Global Compact Network Lebanon (GCNL) in collaboration with UNDP organized a joint workshop, on February 12, 2018, that was hosted at AUB to discuss the latest developments on the national scene in relation to a topic that has attracted exponential attention in Lebanon over the recent period, namely the fight against corruption in Lebanon in the context of UNDP’s “Anti-Corruption and Integrity in the Arab Countries” project.
The event featured a high power panel, including Minister Inaya Ezzeddine, Minister of State for Administrative Reform; Judge Mohamad Mortada, Representative of the Justice System; Ms. Sana El Attar, Representative of the Minister of State for Administrative Reform; and Mr. Nehman Abi Antoun, Representative of the Ministry of Anti-Corruption.
The panel was moderated by Mr. Arkan El Seblani, Chief Technical Advisor and Manager of the Regional Project on Anti-Corruption and Integrity in the Arab Countries, and the introduction was facilitated by Ms. Hasmig Khoury, representative of Bank Audi, which is a founding member of the Global Compact Network Lebanon (GCNL).
Mrs. Hasmig Khoury, Head of Corporate Social Responsibility at Bank Audi, welcomed the guests and made factual statements to set the context, mentioning that every year $1 trillion is paid in bribes globally while an estimated $2.6 trillion are stolen annually through corruption – a sum equivalent to more than 5 per cent of the global GDP. She also mentioned that Lebanon ranks very poorly on the Corruption Perceptions Index (CPI) which classifies countries by their perceived levels of corruption, as determined by expert assessments and opinion surveys, with Lebanon featuring in 2016 as the 136th most corrupt country in the context of a total pool of 176 countries.
“Corruption is a serious crime that can undermine social and economic development in all sectors and slow down national development. It affects prosperity; respect for basic human rights; provision of services such as education and health care; and productive employment. No country, region or community is immune,” revealed Ms. Hasmig Khoury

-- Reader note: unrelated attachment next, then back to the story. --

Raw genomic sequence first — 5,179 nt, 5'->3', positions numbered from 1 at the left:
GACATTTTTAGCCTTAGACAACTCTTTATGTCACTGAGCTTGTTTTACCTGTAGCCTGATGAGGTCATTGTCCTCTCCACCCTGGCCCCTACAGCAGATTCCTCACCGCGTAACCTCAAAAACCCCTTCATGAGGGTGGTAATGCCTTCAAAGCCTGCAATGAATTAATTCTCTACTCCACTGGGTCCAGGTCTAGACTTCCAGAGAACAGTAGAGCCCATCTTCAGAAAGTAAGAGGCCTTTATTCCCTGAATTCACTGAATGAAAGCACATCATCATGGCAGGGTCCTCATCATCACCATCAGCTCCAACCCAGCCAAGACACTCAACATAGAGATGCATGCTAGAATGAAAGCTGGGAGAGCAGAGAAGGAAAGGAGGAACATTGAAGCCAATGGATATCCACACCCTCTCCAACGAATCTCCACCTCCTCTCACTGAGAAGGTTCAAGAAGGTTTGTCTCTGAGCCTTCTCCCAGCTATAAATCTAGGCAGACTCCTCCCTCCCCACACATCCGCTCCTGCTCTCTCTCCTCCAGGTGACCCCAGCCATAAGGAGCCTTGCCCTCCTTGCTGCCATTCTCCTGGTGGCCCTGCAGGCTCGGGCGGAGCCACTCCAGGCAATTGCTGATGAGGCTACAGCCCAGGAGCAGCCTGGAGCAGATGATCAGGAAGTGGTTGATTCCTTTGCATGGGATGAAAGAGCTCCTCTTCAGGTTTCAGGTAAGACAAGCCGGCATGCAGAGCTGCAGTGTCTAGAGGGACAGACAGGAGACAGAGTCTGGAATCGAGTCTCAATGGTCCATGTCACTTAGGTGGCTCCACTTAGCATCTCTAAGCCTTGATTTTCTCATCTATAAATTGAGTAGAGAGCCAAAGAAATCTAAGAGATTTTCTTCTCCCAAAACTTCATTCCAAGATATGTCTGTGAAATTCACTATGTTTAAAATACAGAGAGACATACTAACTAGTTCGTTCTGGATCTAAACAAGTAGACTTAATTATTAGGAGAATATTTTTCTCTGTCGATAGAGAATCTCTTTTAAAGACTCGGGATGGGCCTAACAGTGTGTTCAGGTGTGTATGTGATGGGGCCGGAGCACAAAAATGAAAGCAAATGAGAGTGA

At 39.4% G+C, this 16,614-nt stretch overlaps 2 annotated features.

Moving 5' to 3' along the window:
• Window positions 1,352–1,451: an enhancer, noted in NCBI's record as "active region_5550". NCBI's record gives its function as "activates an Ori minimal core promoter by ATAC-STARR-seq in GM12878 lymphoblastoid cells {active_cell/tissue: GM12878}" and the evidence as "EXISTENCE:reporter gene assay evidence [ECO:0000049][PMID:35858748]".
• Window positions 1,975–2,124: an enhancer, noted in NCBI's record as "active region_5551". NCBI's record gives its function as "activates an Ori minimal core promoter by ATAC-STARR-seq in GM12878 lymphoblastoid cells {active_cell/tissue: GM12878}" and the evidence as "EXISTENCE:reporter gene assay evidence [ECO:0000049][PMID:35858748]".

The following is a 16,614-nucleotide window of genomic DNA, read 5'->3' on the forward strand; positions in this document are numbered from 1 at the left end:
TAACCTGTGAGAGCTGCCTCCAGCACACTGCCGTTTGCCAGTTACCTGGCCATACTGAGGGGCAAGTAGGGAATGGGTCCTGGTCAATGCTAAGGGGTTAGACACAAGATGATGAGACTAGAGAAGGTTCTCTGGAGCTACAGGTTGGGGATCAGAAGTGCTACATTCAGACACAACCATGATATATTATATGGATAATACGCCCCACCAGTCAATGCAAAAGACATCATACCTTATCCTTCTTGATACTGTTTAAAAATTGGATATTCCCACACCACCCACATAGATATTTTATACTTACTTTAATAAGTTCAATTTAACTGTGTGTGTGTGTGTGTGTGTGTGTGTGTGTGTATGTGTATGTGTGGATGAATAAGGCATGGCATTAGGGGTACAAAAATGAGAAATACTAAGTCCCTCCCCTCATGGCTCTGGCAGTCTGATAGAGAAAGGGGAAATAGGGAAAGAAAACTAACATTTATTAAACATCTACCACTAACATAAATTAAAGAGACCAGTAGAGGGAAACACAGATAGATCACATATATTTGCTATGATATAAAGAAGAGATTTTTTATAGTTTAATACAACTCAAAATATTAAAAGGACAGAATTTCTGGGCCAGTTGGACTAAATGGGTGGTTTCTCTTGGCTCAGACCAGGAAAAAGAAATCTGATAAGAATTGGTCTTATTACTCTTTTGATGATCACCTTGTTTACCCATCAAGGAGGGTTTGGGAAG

Mr. Arkan El Seblani provided a historical context, stating that Lebanon was one of the countries that openly spoke about corruption in the media in the years of independence and also during the civil war, when the subject was still a taboo in this part of the world.
Minister Ezzeddine commented in turn that corruption has clearly become an issue of national concern with almost crisis proportions and that we need to address and fight by taking action and not just by posting ads or commercials. It is a serious and urgent matter. We need to address this in a highly responsible way and analyze the situation with a realistic approach and perspective.”
Judge Mortada suggested that acknowledging the status quo while trying to address it through raising awareness and taking incremental measures is a strategy that can work in the fight against corruption. However this necessitates strong political will and the government should have a real intention to change by reducing existing levels of corruption. He affirmed, “It is a long haul effort.”
Abi Antoun added that “the lack of trust between the people and the government is a fertile ground for corruption to thrive. People’s silence will give the corrupted a platform to flourish. Hence we need to speak and break the silence.”
The panel was followed by an interesting discussion with members of GCNL exchanging views and input on best strategies to address corruption in the Lebanese context at this point in time. GCNL recommended to the Minister and UNDP to include some of its members as representatives of the private sector to provide input on the national Anti-Corruption Strategy being championed by UNDP in collaboration with the Office of the Minister of State for Administrative Reforms.